Posts Tagged With: Angebilt Hotel

Checking Back into The Angebilt

Click to access the PDF of The Angebilt Hotel brochure.

Click to access the PDF of The Angebilt Hotel brochure.

The first post on Orlando Retro Blog was about the Angebilt Hotel.  We are checking back into the Angebilt with a circa 1940’s travel brochure and a restaurant menu from 1957.   (You can download a PDF of the brochure by clicking on brochure image to the left.)

This brochure is from a time when the highlights for Orlando travelers were:

  • Fishing and Swimming
  • Tangerine Bowl
  • The Washington Nationals Winter Home
  • Eastern Airlines
  • Rollins College
  • Ben White Raceway

The air condition dining room provided table de hote service.  (A Google search tells me we call that prix fixe today.)   From this 1957 menu, the restaurant offered a wide variety of seafood appetizers (Blue Point Oysters on the half shell $1, Crab Meat Cocktails Supreme $1.25), salads (a 20 cents up charge for Roquefort cheese dressing), and sides like Lyonaisse Potatoes (25 cents) and French Fried Onion Rings (30 cents).  Highlighted was the Deluxe Plantation Planked Burger: Our Specialty from the Plantation Lounge (Choice Western Beef, ground daily in our own Kitchen, Broiled on an Oak Plank with Ripe Tomato, Julienne Green Beans and Bordure of Whipped Potatoes) ($1.65).  An oak planked burger sounds rather culinary forward for 1957 Orlando.

Atop the Angebilt was a Sky Room or the “Top of the Town” for conventions and banquets.  Also a solarium where bathing beauties in the modest swimwear of the era could enjoy the “benefits of Mother Nature’s greatest helper ‘the sun'” as well as therapies and massages.  On the mezzanine was a lounge decorated in what looks like tropical prints on wicker furniture.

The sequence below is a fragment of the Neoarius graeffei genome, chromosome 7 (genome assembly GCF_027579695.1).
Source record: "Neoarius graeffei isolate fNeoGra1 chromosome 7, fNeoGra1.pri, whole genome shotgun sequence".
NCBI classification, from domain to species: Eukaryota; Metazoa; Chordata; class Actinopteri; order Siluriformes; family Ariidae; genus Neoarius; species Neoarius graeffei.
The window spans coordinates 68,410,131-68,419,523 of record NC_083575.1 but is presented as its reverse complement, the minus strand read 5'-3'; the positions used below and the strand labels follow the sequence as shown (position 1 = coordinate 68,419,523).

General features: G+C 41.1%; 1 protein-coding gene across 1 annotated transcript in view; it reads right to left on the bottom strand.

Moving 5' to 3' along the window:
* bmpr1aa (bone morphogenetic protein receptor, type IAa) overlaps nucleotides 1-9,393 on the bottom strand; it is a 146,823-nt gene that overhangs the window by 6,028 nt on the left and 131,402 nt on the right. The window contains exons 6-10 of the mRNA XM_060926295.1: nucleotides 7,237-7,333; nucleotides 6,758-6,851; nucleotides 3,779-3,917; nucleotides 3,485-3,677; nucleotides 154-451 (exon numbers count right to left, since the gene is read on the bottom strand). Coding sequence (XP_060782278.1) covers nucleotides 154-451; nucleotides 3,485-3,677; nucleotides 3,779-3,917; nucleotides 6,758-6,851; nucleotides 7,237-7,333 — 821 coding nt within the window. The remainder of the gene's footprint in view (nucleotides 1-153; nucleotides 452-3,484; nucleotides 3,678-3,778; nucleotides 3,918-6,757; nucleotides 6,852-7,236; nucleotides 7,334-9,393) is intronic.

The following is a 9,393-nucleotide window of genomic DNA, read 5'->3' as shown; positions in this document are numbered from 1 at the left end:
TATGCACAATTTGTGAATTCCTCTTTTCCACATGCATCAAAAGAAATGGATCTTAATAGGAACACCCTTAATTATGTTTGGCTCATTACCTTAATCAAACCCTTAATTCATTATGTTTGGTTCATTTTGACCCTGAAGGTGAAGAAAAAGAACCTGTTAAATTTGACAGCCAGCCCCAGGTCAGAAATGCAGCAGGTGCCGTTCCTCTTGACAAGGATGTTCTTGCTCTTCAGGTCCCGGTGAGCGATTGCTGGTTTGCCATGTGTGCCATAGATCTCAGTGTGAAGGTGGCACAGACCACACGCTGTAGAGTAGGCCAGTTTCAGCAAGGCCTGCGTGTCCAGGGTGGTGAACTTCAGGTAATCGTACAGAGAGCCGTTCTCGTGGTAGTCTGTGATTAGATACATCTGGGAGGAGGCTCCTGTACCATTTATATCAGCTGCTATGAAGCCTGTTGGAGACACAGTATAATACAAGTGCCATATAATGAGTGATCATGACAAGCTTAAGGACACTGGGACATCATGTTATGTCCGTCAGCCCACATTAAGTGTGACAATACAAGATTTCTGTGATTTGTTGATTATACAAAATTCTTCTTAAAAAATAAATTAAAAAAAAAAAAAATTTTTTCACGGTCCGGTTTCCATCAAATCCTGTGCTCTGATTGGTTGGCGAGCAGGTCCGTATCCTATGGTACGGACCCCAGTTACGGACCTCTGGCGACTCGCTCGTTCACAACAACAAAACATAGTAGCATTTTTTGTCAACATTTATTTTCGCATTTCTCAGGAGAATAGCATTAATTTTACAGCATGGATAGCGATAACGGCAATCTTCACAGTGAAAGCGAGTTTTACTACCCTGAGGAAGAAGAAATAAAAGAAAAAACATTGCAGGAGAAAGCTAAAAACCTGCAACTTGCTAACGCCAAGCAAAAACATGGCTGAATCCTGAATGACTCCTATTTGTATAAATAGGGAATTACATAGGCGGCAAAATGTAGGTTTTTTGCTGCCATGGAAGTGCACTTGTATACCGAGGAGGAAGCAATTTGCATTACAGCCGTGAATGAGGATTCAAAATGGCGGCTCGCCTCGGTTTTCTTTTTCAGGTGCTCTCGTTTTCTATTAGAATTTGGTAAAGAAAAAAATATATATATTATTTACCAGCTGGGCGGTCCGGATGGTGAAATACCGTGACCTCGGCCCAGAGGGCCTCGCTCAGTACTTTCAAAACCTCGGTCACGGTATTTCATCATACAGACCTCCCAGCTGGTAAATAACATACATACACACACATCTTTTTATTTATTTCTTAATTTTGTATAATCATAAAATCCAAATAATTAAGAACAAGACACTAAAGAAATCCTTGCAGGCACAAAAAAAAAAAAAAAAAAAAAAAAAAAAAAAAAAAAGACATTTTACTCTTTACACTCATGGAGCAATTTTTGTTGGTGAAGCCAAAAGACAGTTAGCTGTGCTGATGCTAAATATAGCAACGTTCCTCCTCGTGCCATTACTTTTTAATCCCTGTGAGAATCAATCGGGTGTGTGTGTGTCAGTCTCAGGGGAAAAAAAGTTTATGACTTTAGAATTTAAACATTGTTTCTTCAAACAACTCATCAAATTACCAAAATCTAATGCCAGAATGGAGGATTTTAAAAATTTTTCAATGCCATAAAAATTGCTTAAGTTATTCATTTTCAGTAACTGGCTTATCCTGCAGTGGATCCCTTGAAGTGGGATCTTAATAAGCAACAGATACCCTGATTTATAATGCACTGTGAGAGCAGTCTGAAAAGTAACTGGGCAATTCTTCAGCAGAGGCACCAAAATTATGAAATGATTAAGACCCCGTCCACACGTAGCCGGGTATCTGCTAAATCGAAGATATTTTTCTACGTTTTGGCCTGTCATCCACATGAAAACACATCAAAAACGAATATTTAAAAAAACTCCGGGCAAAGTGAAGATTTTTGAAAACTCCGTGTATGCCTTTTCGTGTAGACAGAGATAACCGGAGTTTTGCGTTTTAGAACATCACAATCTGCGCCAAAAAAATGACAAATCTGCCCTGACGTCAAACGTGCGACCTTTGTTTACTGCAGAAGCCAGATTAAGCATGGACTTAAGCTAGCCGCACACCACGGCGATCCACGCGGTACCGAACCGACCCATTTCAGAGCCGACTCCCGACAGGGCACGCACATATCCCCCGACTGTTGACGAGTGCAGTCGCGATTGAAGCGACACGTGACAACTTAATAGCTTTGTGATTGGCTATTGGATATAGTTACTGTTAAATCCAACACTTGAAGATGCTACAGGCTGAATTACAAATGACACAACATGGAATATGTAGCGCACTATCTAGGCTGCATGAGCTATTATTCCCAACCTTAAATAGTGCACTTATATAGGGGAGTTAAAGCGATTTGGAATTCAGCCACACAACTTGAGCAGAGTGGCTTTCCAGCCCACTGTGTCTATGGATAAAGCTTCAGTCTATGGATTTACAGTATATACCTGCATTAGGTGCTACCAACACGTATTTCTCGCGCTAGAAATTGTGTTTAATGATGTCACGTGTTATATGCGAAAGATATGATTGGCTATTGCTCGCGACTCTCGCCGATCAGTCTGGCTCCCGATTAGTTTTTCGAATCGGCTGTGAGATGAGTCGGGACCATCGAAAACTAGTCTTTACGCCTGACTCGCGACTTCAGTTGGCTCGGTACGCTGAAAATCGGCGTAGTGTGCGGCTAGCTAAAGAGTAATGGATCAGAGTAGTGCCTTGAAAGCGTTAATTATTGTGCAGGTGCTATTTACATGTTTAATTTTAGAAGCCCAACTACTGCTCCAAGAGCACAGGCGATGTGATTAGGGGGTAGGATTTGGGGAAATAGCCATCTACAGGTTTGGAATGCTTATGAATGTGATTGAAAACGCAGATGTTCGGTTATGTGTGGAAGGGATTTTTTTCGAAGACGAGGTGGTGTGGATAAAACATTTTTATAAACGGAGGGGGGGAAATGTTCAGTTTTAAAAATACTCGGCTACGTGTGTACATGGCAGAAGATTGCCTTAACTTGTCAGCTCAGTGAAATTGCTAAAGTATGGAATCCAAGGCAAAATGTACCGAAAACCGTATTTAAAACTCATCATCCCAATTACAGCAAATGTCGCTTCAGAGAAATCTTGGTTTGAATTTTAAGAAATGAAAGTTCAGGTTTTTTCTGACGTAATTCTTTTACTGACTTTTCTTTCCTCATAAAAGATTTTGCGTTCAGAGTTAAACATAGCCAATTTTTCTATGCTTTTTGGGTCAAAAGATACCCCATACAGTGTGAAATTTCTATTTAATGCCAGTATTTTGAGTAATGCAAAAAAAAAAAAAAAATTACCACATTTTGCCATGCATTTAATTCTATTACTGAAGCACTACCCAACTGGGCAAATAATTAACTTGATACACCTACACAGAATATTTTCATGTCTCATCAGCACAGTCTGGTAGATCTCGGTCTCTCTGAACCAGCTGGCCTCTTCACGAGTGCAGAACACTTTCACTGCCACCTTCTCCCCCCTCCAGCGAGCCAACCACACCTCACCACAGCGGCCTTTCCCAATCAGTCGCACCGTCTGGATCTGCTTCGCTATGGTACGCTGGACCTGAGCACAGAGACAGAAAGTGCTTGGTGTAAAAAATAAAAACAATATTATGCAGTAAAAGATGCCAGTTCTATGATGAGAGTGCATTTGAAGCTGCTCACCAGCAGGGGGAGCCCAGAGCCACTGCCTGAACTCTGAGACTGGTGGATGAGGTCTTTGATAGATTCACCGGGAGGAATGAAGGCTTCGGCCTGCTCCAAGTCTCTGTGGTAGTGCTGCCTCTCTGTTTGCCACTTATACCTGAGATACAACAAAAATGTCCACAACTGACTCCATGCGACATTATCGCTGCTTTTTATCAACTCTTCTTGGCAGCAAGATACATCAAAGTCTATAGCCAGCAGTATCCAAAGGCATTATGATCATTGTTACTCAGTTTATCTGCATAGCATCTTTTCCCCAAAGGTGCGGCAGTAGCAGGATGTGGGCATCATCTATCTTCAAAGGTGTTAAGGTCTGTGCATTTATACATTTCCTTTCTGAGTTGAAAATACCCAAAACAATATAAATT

The text of the brochure speaks highly of our City Beautiful, “Nowhere else in this whole wide world has nature smiled so lavishly.”  The staff is described as, “young in years” but “old in service.”  Guests are invited to stay a night, a week, or as a permanent resident.

Below I created a “then and now” of the hotel lobby with the picture from the brochure and a current shot.   The lobby has been restored and is in great shape today, and looks very much like it did in brochure.   No longer a hotel lobby but a business entrance now.  The front desk staff and the elevator operators are long gone, but it is reassuring that some of the charm remains in this once grand hotel.

The Angebilt Lobby in the 1940's and Today

The Angebilt Lobby in the 1940’s and Today

Categories: Advertising | Tags: , , , | 2 Comments

Orange County Court House and Annex, Orlando, FL 1960’s

Orange County Courthouse Annex

Orange County Courthouse Annex in 1960’s, and the same view today looking at Heritage Square

The Postcard

The postcard depicts the Court House Annex.  The two colors of exterior tile made it look modern for the era.  Across the street is a 5 cents parking lot, which is the property where the library stands today.   If you’ve been downtown recently, 5 cents won’t get you 5 minutes on the meter.

Orange County Court House and Annex

The property on which the Orange County Courthouse Annex stood has been significant since Orlando’s earliest days.  A log cabin on this site in 1857 served as the first courthouse.  Orlando’s original city limits were set to be one mile to the north, south, east, and west of this spot.

Several courthouse came and went as the community grew.  In 1892, a large red brick Victorian Style courthouse with a clock tower stood here.  That Victorian style courthouse was replaced by this structure in 1959.  The modern-for-its-time annex was built next to the 1927 courthouse.  While the aqua exterior may have been more Miami Beach than Orlando, the building brought a contemporary edge to downtown.

On the fifth floor was a jail featuring a progressive kitchen where meals were prepared by prisoners for the 165 inmates in the facility.  This is also the building where Ted Bundy’s trial was held in the 80’s.